Bunny Chow with a ’70s Cop and Watching an Afrikaner’s Grass Grow in Kruger National Park

Daan Joubert, South Africa Safari Tour Guide

We were worried that three days wouldn’t be enough time for a safari at South Africa’s Kruger National Park. We were concerned we wouldn’t see enough wildlife, get to experience enough accommodations, or get to meet enough people.

We were wrong.

The style by which most guided safari schedules are run,¬† or at least those of the three- or four-day variety,¬† is fairly intense and somewhat demanding. (Not demanding in a physical sense — you’re largely going to be sitting on your fat ass and eating and feeling your ass get fatter.) Safaris have an early start, at approximately 5am or so, and you often won’t return to your accommodations until sometime around sunset. In between, your eyes are fixed on and constantly scanning the bush for signs of life as your van zips along, your eyes strained to the point of vision becoming blurry, far-off objects becoming undefined.

Our itinerary had us moving through different parts of the park, which is nearly 20,000 square kilometers in size, and staying in different places every night. By 8pm you’re absolutely knackered and ready to pass out; hopefully you can do so comfortably and not have to squirm for a few hours, worried about getting bitten and contracting a heinous illness or, you know, death from the prelapsarian bugs you spotted crawling in your sheets. (It only happened once, and in case you’re wondering, I didn’t die.)

It’s an obscenely long day, particularly if you’ve just hopped off a long flight and are cruising through the park just a day or two later. Of course, in all likelihood you will be handsomely rewarded; do not mistake these facts of safari life as a spoiled-rotten complaint. My rewards included but were not limited to:

+ Watching a pack of chacma baboons, running at least 75 deep, feeding on the side of the road within a few feet of where I sat. There were signs everywhere warning you not to feed the baboons and describing how dangerous they can be; we later would see the same type of monkeys in the Cape Peninsula, though the signs there simply read “Baboons!”

+ Looking on as male impalas, battling for the dominant position of the pack, ramming heads and locking horns as three or four others watched with mild interest, like Sunday gamblers with a small stake on the over/under casually watching a boring, meaningless NFL mid-December football game at the bar.

(The winning impala, by the way, then mates with as many as 50 of the herd’s female impala, and he’s often later challenged again by a sly fellow who knows he’s probably a bit tired from all the action between the bushes. Lions follow somewhat of a similar pecking order pattern, though in their case the new head of the pack doesn’t just abundantly sow his seeds, he also goes back and kills the offspring of his predecessor to put a final stamp on his victory and make sure all know he means business. The defeated lion is then basically cast off to wander alone and wallow in his defeat until he eventually dies.)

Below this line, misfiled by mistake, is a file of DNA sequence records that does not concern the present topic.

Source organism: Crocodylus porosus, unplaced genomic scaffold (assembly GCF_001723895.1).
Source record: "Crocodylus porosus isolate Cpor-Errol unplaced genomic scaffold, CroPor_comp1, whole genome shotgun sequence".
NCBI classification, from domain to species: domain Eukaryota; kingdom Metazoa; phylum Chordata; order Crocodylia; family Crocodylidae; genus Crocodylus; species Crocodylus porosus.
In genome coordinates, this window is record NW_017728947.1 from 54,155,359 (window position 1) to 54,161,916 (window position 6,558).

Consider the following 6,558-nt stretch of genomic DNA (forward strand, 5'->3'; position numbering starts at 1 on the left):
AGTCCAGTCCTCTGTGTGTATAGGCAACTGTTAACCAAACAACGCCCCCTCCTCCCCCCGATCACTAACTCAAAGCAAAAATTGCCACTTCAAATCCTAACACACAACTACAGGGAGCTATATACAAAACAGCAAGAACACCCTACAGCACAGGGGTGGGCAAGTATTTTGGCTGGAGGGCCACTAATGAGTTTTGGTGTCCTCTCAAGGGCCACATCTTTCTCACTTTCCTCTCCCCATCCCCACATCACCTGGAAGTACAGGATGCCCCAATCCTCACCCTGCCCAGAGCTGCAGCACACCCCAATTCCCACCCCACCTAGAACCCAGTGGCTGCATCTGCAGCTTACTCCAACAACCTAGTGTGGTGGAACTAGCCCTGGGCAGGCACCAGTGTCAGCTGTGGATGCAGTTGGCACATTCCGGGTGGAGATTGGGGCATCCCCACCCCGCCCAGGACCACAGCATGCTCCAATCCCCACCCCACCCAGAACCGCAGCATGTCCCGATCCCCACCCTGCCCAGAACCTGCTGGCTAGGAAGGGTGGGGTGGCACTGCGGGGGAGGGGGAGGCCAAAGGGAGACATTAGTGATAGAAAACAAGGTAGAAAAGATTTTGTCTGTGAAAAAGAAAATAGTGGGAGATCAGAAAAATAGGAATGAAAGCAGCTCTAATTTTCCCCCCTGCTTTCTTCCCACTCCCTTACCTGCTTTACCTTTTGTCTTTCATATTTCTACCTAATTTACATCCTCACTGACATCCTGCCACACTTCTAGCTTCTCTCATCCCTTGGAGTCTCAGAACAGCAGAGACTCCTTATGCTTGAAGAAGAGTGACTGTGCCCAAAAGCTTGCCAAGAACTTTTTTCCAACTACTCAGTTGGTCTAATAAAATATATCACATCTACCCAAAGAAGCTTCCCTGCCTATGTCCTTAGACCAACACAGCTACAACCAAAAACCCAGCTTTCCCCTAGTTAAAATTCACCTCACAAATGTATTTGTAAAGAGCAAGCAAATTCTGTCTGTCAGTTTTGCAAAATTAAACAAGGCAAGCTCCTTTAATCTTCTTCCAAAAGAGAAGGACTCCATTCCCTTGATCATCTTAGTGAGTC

Giraffes in Kruger

+ Seeing one, then two, then a third and then a whole herd of giraffe amble out of the bush and across the road, stopping to lazily munch on acacia trees, always visibly attentive of their surroundings, strategically grouped around the trees to maximize views of potentially approaching predators.

+ Spotting a leopard bouncing from one rock to another in a riverbed surrounded by long, wispy brown grass.

+ Tromping through the bush on foot — this is one of the few instances where you’ll actually burn a few calories — with a local guide, listening to stories about animal encounters, poachers, and politics while on the trail of elephants and rhinos and decoding their sizable piles of dung.

+ Meeting the general manager of Masgobe Private Game Reserve, a big, jolly, round block of a man I can easily picture in lederhosen, puffing on a tuba in an oompah band, but who was usually dressed in head-to-toe camoflauge. At one point he stopped our open-air jeep tour of the property, hopped out and picked a long piece of grass, squeezed it in his fist, and in the thickest Afrikaner accent I heard anywhere in South Africa grunted “Here, wanna watch my grass grow?! Har! Har! Har!” And it did “grow,” as he clenched and reclenched his fist. And you probably¬† had to be there to really appreciate the surrealism of the moment. But I’ll never forget it.

+ Eating an authentic home-cooked meal, at one of the park’s campgrounds and under an impossibly star-filled sky, prepared by our wise-cracking tour guide who in a previous life was a cop who experienced the Soweto Uprising of 1976 in ways he probably wishes he didn’t. We provided the cans of beer, he provided a feast of kudu curry (he told the other two members of our group it was beef so that they’d eat it), fresh bread for the South African specialty bunny chow, a bean salad, a spinach and cheese mixture made from a family recipe, and fresh fruit and cream for dessert.

In hindsight it almost seems like a make-believe experience. The funny thing is, while you’re in the midst of it, when you’re watching lions stalk giraffes, and shooting the shit with a former Soweto cop, and walking through the bush in the same spot a rhino had walked just a few minutes earlier, your only protection from the elements some dude with a loaded shotgun, it all just seems so… so… alarmingly natural. Travel is weird like that, isn’t it? And wonderful like that. No matter where you are, no matter what you’re doing, the setting and the situation becomes the everyday, and I don’t mean that in a bad way whatsoever.

Yes, three days in Kruger is enough. Three days is plenty.

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